The state’s public housing authority remains in hot water over the dismal record of maintenance at its federally subsidized residential complexes. The tenants at Mayor Wright Housing would be delighted to exchange their cold water for some of that.
Put simply, the state administration and its partners in the Legislature have a duty to step up their lagging service to the state’s poorest residents. It should not take a lawsuit to compel that action.
The appallingly deteriorated housing project encompassing 364 apartments in 35 buildings has been in the news for months because of its dysfunctional water heating system. Since 2002, broken-down solar panels and backup systems have drawn complaints from residents — who in 2006 finally alerted a new candidate for the state House to the problem.
That candidate, Karl Rhoads, ultimately was elected to the House seat. Last summer, he said, he realized the magnitude of the failure. His survey of the residents in July showed about 70 percent of them without reliable hot-water service.
But the attention has not yet spurred government to give the crisis the action it deserves. This week, The Associated Press reported that five of the buildings were fitted recently with tankless water heaters. About half of roughly $200,000 culled from existing Hawaii Public Housing Authority funds has been used on these and other repairs, said Denise Wise, executive director of the HPHA, which oversees the subsidized projects.
According to an AP analysis of Census data, only about one in 600 renter-occupied units nationally lack piped hot water; viewed through this lens, the conditions at Mayor Wright seem negligent. That leaves the state vulnerable to lawsuits, which Lawyers for Equal Justice has threatened to file. This is the nonprofit public-interest law firm that already has sued over the disrepair at another state complex, Kuhio Park Terrace and Kuhio Homes, so it’s a pretty credible threat.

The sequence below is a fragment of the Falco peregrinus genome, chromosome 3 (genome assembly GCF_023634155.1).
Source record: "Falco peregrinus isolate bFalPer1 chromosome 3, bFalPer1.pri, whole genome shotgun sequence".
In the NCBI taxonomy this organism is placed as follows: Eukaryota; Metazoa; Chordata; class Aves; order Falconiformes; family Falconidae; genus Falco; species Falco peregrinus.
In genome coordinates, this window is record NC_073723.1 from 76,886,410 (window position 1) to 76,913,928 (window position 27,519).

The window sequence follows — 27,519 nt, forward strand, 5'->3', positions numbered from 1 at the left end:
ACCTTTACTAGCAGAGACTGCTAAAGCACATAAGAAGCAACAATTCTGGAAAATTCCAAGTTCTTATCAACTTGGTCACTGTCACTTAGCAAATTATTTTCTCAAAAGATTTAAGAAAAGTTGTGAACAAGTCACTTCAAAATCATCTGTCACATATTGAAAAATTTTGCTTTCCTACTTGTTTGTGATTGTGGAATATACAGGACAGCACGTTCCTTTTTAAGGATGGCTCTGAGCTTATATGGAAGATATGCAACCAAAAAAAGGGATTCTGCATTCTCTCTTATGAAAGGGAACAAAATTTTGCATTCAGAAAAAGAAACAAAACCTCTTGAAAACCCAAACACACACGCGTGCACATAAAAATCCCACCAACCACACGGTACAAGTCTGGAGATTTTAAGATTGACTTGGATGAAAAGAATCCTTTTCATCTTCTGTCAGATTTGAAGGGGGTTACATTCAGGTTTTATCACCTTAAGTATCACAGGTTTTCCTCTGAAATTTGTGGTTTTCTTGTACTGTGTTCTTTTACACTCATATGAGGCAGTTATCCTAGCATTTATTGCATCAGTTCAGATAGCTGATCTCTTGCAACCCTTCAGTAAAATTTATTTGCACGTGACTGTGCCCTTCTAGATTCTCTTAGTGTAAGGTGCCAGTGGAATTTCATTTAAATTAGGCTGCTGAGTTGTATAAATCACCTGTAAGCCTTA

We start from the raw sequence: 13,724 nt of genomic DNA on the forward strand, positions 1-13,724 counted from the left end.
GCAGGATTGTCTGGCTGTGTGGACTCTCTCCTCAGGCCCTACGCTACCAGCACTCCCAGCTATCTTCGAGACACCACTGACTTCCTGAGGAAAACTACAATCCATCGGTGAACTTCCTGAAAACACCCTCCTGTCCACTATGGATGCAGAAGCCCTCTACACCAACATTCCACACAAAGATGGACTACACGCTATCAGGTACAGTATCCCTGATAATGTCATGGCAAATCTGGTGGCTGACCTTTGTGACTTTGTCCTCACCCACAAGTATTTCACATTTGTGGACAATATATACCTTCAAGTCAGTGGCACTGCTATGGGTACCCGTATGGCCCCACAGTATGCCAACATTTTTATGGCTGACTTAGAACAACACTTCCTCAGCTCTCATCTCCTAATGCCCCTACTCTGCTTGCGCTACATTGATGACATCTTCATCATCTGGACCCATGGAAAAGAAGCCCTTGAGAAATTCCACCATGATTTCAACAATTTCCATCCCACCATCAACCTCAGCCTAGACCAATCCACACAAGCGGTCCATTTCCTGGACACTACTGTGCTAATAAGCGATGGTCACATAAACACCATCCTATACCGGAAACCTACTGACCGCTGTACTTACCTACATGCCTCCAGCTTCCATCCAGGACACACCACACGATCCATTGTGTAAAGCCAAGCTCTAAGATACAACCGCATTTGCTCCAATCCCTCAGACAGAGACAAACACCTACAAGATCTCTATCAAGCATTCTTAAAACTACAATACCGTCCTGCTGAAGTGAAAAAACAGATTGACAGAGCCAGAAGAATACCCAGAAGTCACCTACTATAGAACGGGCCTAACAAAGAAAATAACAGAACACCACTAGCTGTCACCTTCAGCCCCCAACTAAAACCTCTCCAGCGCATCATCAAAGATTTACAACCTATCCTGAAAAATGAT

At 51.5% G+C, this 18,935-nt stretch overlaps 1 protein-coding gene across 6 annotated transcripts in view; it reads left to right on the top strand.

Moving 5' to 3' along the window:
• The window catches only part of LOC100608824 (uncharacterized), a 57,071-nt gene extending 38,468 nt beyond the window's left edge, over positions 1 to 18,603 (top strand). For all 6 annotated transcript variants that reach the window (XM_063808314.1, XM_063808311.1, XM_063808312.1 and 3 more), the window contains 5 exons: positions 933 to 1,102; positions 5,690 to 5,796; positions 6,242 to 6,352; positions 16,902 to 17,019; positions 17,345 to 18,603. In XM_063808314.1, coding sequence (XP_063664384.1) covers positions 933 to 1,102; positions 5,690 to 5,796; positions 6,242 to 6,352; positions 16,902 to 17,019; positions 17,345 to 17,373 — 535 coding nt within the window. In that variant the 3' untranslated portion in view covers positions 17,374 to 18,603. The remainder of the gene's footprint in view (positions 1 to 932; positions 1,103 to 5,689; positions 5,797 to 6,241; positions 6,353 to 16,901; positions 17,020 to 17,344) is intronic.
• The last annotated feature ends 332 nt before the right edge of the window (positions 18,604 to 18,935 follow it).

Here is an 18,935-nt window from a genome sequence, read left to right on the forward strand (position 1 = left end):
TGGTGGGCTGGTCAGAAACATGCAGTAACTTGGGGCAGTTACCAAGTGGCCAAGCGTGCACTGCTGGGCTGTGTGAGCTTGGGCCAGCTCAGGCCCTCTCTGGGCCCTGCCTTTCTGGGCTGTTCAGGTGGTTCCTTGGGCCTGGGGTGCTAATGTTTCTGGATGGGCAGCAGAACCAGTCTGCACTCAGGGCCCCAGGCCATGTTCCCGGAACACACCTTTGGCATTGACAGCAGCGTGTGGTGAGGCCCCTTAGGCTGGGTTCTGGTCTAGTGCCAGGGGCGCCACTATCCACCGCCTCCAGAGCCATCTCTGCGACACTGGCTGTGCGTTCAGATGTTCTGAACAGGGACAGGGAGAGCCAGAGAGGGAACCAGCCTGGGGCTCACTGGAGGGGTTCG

HPHA is pressing for more funds to whittle away this bit of a $350-million maintenance backlog, Wise said.
About $3.1 million to make the system functional for the short term is in House Bill 1616; that’s about half of what it will take to make the fixes more lasting, but it’s the least the state should do now.
Multiple federal laws on the books set a low bar for public housing: that it be "decent, safe, and sanitary." Considering the effect on residents trying to clean their dishes or bathe their children, supplying only cold water seems to fall far short of even that modest standard.
Rhoads said no state administration has added its weight to the appeal for funds by making an emergency request. Clearly it’s time for the Abercrombie administration to break with that tradition and do so.
"It’s a prime example showing that people who don’t vote and don’t have much political influence, things don’t get taken care of for them.
"To me, it’s an emergency and it needs to be treated as one," Rhoads added. "What can you say?"
You can say that this is shameful.